|03-02-2011 10:19 AM|
Can't say if your truck is pre-wired or not. My 1999 K3500 Chevy was NOT, despite ordering the trailering package. What I got was an extra blue wire in the harness for the trailer brake circuit and a brake light feed pigtail under the dash to trigger the brake controller. That's it. If I had not ordered the trailering package, I wouldn't even have gotten these wires.
Now my 1999 is the old body style. Your 2000 new body style, so I don't know if your truck is different or not, or if it has the trailering package or not. In any case, wiring the controller was trivial. Power, ground, trigger, and the brake output were all that was required. The brake output wire was factory routed to the back bumper, so that was easy to connect to the trailer plug. There was an under-hood junction block, so I connected the fused power wire to it.
|03-02-2011 08:24 AM|
i do believe the tk is already wired for it under the dash. BUT, if u are goiing to use LED lights on trl u need to replace the lighting control module or it may burn out.. i'm thinking its about $60 bucks. its located at the base of the steering column under the sm panel. google for a chebby truck web site and u should fine it there.. i did a friends chebby but it was an '05.
|03-02-2011 06:43 AM|
I have a 2000 Expedition and it was prewired for a controller, even though it did not have a trailer tow package.
I bought a 7 pin trailer connector upgrade kit (Hoppy or Draw-Tite) that included the 7 pin connector for the back, fuses and relays to upgrade my Ford. All the wiring to the back of the truck was already there, but only connected to a four pin connector before I installed the upgrade. It was fairly expensive for the kit ($50), but it had all the right parts. There were GM kits also, but I did not look at them. Wal-mart sells the 7 pin connector upgrade as a separate part for about $25-30, but it does not have the fuses and relays.
I also had to buy the wire pigtail that goes from the controller to the plug under the dash in the vehicle, and I got that at U-haul. Once I wired the pigtail onto the controller, it just plugged into the factory plug under the dash.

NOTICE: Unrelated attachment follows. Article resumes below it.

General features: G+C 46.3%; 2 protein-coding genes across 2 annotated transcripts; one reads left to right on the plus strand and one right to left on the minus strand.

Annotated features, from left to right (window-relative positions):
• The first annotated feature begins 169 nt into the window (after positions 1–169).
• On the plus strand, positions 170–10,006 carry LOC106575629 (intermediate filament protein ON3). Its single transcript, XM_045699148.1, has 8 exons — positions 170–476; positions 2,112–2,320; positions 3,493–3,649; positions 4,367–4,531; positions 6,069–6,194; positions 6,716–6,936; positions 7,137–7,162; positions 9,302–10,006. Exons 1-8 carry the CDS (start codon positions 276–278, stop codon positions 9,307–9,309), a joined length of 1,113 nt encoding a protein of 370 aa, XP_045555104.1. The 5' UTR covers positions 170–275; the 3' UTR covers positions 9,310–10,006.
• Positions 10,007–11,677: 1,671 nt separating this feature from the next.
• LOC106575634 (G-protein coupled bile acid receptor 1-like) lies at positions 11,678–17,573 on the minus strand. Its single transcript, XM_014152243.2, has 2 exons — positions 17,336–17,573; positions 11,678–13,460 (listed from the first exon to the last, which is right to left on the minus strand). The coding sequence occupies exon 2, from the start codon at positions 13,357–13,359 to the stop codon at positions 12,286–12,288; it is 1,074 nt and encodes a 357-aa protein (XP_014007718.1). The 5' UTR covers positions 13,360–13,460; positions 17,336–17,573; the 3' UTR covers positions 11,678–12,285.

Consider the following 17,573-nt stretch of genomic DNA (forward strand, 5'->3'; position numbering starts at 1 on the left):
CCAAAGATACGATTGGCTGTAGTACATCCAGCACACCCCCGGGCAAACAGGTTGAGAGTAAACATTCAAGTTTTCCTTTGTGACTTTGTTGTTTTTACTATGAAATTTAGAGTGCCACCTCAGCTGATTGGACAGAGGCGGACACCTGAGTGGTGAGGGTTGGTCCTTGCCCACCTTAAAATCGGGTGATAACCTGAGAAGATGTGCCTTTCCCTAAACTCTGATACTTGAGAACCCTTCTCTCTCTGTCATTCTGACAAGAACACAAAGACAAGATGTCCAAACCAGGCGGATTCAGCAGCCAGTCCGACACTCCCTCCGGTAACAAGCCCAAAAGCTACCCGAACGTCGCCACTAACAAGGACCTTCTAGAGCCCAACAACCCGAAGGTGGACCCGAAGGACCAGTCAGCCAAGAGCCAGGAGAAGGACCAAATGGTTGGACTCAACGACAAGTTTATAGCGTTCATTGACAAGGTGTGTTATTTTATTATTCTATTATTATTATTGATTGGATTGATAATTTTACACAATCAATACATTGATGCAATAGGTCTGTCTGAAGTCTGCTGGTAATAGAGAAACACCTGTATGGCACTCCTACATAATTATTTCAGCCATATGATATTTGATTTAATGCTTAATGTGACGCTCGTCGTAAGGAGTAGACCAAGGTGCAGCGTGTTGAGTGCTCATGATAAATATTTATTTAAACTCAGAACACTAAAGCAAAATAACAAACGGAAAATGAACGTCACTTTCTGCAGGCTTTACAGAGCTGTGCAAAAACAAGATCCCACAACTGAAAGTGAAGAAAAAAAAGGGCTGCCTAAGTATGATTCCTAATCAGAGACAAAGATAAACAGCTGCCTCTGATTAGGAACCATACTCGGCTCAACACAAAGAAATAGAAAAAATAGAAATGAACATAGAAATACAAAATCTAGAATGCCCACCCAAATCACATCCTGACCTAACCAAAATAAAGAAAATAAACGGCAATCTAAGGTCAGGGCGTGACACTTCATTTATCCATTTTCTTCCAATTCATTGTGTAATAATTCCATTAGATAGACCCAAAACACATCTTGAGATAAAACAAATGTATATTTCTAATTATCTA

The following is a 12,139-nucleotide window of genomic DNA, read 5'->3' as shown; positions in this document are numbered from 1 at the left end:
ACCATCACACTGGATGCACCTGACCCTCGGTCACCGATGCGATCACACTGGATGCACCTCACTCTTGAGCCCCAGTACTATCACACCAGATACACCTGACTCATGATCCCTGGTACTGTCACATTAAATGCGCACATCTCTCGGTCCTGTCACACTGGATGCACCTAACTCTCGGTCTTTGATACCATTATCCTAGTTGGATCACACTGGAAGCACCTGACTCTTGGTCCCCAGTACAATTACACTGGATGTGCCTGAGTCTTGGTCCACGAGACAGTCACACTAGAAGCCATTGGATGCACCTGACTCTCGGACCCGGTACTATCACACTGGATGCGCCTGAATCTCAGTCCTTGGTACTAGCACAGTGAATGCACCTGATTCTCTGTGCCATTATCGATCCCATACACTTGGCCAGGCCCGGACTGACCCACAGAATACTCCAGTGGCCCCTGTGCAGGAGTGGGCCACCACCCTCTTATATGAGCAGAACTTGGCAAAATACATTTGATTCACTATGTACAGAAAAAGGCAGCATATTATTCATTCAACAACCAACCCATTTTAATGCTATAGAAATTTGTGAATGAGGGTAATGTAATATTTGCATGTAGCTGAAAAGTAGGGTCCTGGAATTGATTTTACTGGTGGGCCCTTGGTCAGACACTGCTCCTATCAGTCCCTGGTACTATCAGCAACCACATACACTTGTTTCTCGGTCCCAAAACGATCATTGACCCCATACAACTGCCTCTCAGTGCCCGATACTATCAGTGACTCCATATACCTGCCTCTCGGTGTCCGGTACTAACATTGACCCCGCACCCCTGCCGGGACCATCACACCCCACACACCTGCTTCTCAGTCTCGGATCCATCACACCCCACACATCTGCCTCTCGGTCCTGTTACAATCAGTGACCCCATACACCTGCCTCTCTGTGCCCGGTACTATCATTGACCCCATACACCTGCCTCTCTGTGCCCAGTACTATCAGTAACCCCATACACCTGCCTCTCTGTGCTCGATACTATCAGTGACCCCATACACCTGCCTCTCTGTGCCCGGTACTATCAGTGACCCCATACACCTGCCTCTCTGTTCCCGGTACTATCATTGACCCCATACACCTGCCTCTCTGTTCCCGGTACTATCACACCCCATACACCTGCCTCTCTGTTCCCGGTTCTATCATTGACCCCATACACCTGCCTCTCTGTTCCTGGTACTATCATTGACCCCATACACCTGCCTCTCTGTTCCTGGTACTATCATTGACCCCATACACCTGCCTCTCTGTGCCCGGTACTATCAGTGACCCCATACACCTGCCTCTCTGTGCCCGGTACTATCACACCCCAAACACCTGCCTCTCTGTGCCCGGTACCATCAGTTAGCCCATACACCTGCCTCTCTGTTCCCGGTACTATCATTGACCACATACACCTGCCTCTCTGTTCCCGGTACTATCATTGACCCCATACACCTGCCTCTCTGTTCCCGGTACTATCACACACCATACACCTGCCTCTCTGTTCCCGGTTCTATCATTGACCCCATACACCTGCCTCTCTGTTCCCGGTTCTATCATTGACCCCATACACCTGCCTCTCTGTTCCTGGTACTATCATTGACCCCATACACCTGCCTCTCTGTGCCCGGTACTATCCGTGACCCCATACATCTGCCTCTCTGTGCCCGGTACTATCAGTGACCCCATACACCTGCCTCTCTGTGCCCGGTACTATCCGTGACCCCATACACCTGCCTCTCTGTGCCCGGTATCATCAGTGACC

A also remember there being an issue with the trailer package wire colors changing on certain years of the GM trucks in the early 2000's. Some folks used the old wiring diagram by mistake and caused the trailer brakes to come on all the time. Make sure you get the right color codes.
Inertia vs. timed brake controllers is always a discussion in trailer forums. I'd read through them and come to your own conclusion.
|03-02-2011 01:39 AM|
I have a '95 1500 with a cheap time delay brake controller. all of the light wiring is done nice and neat, and is all plug and play with adapter harnesses. I checked it out after overlooking the mess my old Ranger had for the brake controller, which had everything from duct tape to romex cable hooking it up..
I can't offer any advice for which controller is best.. time delays are cheap and easy to set up, but proportional stops smoother.. most seem to like the Prodigy's which are proportional
|03-01-2011 10:46 PM|
Not sure which is the appropriate place to post my question so I posted it here.
I need to install a brake controller on my pickup and I'd like to know what you guys prefer?
Up until this point I've just relied on the brakes on the truck but I would like to make use of the electric brakes on the trailer as well.
The truck is a 2000 Silverado 3/4 ton. I'm also under the assumption that the harness has provisions for a controller and 7 pin connector. Does anybody know if this is true or am I going to be splicing wires?